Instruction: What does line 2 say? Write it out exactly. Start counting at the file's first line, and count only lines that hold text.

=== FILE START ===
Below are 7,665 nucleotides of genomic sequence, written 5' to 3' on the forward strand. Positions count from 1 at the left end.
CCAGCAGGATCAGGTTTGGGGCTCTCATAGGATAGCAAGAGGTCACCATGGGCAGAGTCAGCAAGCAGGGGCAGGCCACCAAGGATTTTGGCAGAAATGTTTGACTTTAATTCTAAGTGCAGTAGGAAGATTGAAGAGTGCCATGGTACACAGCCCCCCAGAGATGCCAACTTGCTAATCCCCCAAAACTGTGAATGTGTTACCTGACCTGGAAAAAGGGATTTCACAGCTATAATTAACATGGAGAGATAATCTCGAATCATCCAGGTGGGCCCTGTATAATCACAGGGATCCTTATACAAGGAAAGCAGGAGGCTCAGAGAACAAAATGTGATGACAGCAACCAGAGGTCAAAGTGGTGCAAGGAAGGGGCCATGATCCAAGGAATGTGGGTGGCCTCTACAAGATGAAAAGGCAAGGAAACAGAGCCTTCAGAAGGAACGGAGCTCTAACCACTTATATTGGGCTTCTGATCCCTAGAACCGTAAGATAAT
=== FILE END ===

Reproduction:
CCAGCAGGATCAGGTTTGGGGCTCTCATAGGATAGCAAGAGGTCACCATGGGCAGAGTCAGCAAGCAGGGGCAGGCCACCAAGGATTTTGGCAGAAATGTTTGACTTTAATTCTAAGTGCAGTAGGAAGATTGAAGAGTGCCATGGTACACAGCCCCCCAGAGATGCCAACTTGCTAATCCCCCAAAACTGTGAATGTGTTACCTGACCTGGAAAAAGGGATTTCACAGCTATAATTAACATGGAGAGATAATCTCGAATCATCCAGGTGGGCCCTGTATAATCACAGGGATCCTTATACAAGGAAAGCAGGAGGCTCAGAGAACAAAATGTGATGACAGCAACCAGAGGTCAAAGTGGTGCAAGGAAGGGGCCATGATCCAAGGAATGTGGGTGGCCTCTACAAGATGAAAAGGCAAGGAAACAGAGCCTTCAGAAGGAACGGAGCTCTAACCACTTATATTGGGCTTCTGATCCCTAGAACCGTAAGATAAT